Collaborative Law for Family and Divorce

One of many dispute resolution options 4PB offers, collaborative law involves the users agreeing not to use the courts to resolve their dispute. Most parties who enter the collaborative law process reach agreement and never litigate.  Settlements reached through conciliation may become binding legal consent orders, without expensive court proceedings.

Collaborative law, as a process, is a different and new way of managing family and divorce disputes in the UK. It involves each person appointing their own family lawyers but rather than resorting straight to litigation, the parties agree that all sides will not use the courts to resolve their dispute.

This agreement is underpinned by the understanding that in the event the parties cannot agree and the process has to be abandoned, the parties must each instruct new solicitors to represent them in court.

Apart from providing the couple with a forum in which they can resolve their own family disputes, the collaborative law process has two other advantages over litigation.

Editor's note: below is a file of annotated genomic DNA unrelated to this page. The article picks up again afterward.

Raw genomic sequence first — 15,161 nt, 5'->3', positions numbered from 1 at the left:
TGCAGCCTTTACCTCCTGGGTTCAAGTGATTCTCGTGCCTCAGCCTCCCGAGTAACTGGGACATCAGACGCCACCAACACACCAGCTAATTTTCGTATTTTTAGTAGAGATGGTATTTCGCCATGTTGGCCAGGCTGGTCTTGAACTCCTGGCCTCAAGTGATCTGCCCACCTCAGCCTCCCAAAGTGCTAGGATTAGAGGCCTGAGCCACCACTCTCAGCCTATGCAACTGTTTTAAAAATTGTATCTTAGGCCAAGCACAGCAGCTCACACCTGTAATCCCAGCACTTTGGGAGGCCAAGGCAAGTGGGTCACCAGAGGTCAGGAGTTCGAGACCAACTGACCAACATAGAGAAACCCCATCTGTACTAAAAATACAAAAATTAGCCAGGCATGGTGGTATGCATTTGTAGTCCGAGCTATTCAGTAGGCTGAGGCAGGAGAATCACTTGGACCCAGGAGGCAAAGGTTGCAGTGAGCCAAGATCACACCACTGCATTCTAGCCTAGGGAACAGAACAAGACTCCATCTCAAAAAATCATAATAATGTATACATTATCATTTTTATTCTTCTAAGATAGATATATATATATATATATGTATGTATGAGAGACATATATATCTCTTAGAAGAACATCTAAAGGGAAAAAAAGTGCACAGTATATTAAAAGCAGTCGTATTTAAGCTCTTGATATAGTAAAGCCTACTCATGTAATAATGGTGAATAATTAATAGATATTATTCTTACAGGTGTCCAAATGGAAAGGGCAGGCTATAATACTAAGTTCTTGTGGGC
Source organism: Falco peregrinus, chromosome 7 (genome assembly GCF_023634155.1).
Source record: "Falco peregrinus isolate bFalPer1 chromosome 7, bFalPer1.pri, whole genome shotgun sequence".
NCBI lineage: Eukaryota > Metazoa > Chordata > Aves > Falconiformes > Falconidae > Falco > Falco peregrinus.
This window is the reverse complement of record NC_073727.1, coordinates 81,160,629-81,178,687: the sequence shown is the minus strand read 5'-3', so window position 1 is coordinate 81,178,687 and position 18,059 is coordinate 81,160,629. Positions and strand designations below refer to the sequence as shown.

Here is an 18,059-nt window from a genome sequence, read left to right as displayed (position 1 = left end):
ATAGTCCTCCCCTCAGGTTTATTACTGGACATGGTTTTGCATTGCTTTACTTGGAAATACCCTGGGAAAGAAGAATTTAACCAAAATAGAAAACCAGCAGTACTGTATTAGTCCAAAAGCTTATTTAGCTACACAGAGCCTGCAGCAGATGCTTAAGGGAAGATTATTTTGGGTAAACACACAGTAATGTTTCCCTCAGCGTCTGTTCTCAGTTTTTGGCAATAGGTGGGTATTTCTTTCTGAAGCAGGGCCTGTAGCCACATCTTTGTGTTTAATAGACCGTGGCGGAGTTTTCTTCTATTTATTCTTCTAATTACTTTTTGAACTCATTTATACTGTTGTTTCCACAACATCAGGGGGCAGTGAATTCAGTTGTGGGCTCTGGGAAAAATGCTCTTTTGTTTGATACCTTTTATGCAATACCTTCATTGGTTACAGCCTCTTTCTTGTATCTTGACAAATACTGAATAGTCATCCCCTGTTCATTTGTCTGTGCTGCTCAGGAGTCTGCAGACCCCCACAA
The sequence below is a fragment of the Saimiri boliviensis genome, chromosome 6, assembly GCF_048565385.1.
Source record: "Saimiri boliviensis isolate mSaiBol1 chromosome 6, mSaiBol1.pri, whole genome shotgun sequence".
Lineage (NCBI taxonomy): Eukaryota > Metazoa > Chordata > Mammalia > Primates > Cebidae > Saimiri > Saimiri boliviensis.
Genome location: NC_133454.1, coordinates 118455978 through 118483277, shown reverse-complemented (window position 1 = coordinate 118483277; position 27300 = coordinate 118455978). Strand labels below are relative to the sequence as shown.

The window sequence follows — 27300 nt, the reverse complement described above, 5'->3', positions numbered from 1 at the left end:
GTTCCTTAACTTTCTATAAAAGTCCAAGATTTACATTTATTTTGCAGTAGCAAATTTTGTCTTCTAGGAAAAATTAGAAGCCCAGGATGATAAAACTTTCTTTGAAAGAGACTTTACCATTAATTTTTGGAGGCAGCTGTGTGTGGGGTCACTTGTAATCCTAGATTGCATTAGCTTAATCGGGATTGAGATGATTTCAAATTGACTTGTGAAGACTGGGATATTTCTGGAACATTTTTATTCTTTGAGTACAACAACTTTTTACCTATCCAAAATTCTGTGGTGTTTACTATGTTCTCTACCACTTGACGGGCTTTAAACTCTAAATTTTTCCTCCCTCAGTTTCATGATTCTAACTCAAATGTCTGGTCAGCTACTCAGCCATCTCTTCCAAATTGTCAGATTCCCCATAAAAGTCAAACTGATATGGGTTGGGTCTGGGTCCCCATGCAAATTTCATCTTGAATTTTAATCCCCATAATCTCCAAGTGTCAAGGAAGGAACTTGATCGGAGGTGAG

Firstly, no issue that matters to any party is considered irrelevant, so allowing the parties to discuss their family issues in full so that matters which would not feature in a court hearing can be addressed.

If an expert professional view is required to lend their expertise to help resolve the dispute, such an expert (usually one familiar with collaborative law) can be jointly instructed to assist. This allows the involvement of other professionals from IFAs to divorce coaches, consultants, therapists or barristers.

Secondly, unlike court hearing dates which are fixed to accommodate the availability of court time and judges, the collaborative law process allows the parties to set the pace for the meetings which meets their joint needs.
Collaborative law is no less rigorous than family law court proceedings and parties are obligated to make full and frank disclosure of all relevant material and are expected to discuss and negotiate matters only on an informed basis.

The evidence shows that most parties who enter the collaborative law process reach agreement and never litigate. The only time a court is involved in the collaborative law process is when the parties finally agree. At that stage, court proceedings are initiated with the single purpose of reducing the agreement to a consent order.

Here at 4 Paper Buildings, there are currently 24 trained collaborative family law counsel including 3 QCs. 4 Paper Buildings also offers a range of Dispute Resolution Services including Early Neutral Evaluation and Mediation and Arbitration.